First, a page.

The Oxford Illustrated History of Science

Edited by Iwan Rhys Morus. Oxford Univ., $39.95 (448p) ISBN 978-0-19-966327-9
Morus (Shocking Bodies), professor of history at Aberystwyth University, gathers a fabulous series of essays from more than a dozen science historians that show science interacting with and being influenced by culture and society. It’s a complex, two-part study that leads off with a global history of science followed by a history of how science is done. The first half proceeds chronologically from ancient Greece to the European Enlightenment, emphasizing how scientific endeavor parallels the needs of local culture. Aspects of astronomy and mathematics, for example, were studied to find the date of Easter and the direction of Mecca. The thematically oriented second half examines how science was affected by changes in public sentiment, as seen in both the development of Darwinism and biological science and in the horrors of eugenics. More conceptually, the roots of 21st-century debates in physics reveal ongoing disputes over the nature of theory and experimental proof within science. Meanwhile, the creation of the atom bomb, which advanced scientific study yet fostered a deep suspicion of it, exposes rifts between scientists and the wider public. The collection closes with a look at how that very public has been introduced to science. Morus and company succeed in showing science as a product of human culture, not a phenomenon apart from it. Illus. (Aug.)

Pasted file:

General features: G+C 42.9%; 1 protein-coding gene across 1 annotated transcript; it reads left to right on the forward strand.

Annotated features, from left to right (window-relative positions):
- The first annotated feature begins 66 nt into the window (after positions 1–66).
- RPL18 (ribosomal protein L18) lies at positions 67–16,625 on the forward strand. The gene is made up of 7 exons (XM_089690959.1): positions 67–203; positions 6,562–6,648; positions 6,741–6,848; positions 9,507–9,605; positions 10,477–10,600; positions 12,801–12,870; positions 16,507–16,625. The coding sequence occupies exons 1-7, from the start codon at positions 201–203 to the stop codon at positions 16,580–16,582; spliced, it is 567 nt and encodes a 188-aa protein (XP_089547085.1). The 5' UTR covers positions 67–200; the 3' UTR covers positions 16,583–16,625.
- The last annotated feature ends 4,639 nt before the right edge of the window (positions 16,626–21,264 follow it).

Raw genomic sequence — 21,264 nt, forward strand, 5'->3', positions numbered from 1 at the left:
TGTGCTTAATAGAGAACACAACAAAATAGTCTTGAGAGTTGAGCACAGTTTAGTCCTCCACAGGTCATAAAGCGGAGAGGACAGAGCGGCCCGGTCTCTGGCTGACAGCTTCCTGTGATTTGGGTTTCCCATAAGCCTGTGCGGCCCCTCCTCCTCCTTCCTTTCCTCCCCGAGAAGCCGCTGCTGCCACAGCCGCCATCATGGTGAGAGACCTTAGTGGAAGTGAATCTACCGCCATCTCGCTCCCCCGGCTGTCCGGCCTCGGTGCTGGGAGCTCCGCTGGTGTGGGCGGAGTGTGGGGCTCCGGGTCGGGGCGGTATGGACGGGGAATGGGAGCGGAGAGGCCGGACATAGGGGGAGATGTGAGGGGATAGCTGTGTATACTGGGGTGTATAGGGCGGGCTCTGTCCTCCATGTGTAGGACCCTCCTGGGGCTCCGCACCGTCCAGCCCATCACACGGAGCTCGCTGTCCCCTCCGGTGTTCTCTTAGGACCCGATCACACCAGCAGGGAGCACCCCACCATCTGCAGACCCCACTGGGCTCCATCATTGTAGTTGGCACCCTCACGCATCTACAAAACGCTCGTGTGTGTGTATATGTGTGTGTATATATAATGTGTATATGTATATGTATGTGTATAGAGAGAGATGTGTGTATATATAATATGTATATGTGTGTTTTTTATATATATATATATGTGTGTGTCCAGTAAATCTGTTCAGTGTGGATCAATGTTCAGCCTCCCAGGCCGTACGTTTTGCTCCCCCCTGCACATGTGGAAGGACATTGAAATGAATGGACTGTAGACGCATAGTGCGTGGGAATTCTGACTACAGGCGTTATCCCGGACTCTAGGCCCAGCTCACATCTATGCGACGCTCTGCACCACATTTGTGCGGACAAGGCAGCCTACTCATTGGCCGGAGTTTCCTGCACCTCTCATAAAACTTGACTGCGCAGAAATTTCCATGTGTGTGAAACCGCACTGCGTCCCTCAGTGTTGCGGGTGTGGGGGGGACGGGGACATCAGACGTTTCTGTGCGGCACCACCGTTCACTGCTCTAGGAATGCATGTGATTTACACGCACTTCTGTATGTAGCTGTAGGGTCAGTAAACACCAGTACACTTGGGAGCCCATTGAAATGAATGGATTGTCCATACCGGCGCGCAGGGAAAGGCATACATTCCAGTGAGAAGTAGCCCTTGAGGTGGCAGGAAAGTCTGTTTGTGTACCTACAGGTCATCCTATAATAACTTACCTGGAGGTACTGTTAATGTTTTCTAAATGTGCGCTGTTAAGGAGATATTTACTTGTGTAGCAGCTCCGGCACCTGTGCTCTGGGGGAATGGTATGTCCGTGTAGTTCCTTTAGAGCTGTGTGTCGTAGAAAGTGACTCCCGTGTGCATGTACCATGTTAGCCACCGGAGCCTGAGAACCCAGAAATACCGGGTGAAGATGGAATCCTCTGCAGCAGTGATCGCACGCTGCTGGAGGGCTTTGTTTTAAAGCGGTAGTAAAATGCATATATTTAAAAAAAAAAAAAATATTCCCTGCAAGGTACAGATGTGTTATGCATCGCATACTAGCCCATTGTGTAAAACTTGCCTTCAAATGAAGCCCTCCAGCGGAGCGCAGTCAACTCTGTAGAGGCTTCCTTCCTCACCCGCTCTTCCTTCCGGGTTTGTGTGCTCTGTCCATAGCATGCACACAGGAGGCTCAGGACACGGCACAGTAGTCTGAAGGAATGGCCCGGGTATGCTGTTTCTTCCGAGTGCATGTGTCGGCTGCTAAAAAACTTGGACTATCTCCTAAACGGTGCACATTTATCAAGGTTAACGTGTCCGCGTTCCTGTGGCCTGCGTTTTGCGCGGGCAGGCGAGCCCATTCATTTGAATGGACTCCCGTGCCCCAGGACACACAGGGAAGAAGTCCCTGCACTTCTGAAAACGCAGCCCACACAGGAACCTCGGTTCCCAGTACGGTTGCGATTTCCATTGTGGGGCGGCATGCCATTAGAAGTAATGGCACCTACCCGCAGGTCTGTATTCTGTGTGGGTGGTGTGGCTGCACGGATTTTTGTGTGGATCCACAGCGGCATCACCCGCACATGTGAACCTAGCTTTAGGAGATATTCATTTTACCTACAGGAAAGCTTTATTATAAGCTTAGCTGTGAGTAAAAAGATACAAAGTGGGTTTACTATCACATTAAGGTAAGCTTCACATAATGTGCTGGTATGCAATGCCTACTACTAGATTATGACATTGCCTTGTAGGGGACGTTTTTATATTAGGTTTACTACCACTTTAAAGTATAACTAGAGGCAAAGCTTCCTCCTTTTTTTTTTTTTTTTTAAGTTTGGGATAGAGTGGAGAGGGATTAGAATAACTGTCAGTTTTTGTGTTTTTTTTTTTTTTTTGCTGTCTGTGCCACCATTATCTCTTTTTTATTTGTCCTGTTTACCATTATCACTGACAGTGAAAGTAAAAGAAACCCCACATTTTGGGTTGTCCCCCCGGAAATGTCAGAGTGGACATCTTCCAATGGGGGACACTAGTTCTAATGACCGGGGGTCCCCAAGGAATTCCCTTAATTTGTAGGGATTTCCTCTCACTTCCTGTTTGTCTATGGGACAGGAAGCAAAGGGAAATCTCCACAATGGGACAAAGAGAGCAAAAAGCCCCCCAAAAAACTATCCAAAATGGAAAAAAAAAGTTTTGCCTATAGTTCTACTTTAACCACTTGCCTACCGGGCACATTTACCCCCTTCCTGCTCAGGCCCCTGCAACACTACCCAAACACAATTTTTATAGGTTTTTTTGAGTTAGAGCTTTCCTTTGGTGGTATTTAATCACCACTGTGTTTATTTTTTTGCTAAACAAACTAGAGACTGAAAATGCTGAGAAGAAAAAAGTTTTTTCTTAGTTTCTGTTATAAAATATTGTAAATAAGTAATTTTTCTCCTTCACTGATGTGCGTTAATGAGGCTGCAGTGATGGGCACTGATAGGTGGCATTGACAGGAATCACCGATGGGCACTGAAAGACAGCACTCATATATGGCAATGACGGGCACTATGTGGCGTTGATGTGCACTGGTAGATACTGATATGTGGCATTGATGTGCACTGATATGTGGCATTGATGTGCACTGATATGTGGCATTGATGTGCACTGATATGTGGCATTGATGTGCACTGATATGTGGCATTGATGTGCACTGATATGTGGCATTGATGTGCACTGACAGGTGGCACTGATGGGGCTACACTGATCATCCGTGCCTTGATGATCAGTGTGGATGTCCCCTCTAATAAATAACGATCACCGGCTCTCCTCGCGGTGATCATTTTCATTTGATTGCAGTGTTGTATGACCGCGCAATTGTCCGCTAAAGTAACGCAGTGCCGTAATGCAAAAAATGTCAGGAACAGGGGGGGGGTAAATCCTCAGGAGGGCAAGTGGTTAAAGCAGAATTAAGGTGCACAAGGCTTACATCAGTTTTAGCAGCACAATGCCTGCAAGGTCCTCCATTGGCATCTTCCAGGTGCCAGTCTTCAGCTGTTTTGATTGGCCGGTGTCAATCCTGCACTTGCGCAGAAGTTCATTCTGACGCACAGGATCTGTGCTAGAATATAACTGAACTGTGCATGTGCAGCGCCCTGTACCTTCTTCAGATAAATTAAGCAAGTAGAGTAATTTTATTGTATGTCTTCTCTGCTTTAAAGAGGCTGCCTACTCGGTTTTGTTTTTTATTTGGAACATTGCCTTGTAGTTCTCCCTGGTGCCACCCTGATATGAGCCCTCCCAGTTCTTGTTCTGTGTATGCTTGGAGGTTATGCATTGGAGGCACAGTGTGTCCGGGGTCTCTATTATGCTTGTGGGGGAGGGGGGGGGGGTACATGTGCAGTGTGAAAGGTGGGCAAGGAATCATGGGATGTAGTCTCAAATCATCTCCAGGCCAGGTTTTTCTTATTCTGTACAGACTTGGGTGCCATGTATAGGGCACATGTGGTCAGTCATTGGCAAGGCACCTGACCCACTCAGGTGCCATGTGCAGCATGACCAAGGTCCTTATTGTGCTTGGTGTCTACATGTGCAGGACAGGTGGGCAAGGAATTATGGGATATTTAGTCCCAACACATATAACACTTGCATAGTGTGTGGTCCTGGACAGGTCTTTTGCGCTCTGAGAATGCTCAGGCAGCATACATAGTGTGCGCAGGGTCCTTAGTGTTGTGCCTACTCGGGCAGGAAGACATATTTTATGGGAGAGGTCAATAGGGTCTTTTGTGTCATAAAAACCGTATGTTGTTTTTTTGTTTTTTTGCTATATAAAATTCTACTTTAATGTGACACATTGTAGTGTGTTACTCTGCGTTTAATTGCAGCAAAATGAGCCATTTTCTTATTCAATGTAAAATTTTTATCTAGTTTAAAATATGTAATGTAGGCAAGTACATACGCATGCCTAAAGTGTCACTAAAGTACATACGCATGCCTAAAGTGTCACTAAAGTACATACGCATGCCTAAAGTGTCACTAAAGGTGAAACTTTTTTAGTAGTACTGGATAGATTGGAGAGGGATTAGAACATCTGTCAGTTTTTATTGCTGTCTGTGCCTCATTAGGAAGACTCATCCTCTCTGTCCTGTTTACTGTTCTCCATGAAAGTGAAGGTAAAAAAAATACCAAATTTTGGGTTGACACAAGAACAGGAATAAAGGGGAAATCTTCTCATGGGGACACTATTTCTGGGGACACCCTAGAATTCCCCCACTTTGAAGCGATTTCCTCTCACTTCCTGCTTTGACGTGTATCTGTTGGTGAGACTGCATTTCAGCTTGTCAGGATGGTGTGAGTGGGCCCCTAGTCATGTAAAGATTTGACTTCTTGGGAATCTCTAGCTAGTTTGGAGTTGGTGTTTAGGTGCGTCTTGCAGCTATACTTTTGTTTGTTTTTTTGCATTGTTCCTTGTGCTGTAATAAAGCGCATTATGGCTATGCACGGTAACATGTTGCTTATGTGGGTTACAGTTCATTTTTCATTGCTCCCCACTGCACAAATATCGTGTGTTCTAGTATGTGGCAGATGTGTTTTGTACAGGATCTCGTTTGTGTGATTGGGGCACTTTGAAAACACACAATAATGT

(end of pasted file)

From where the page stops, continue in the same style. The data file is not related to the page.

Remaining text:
Reviewed on: 06/26/2017
Release date: 08/01/2017
Genre: Nonfiction
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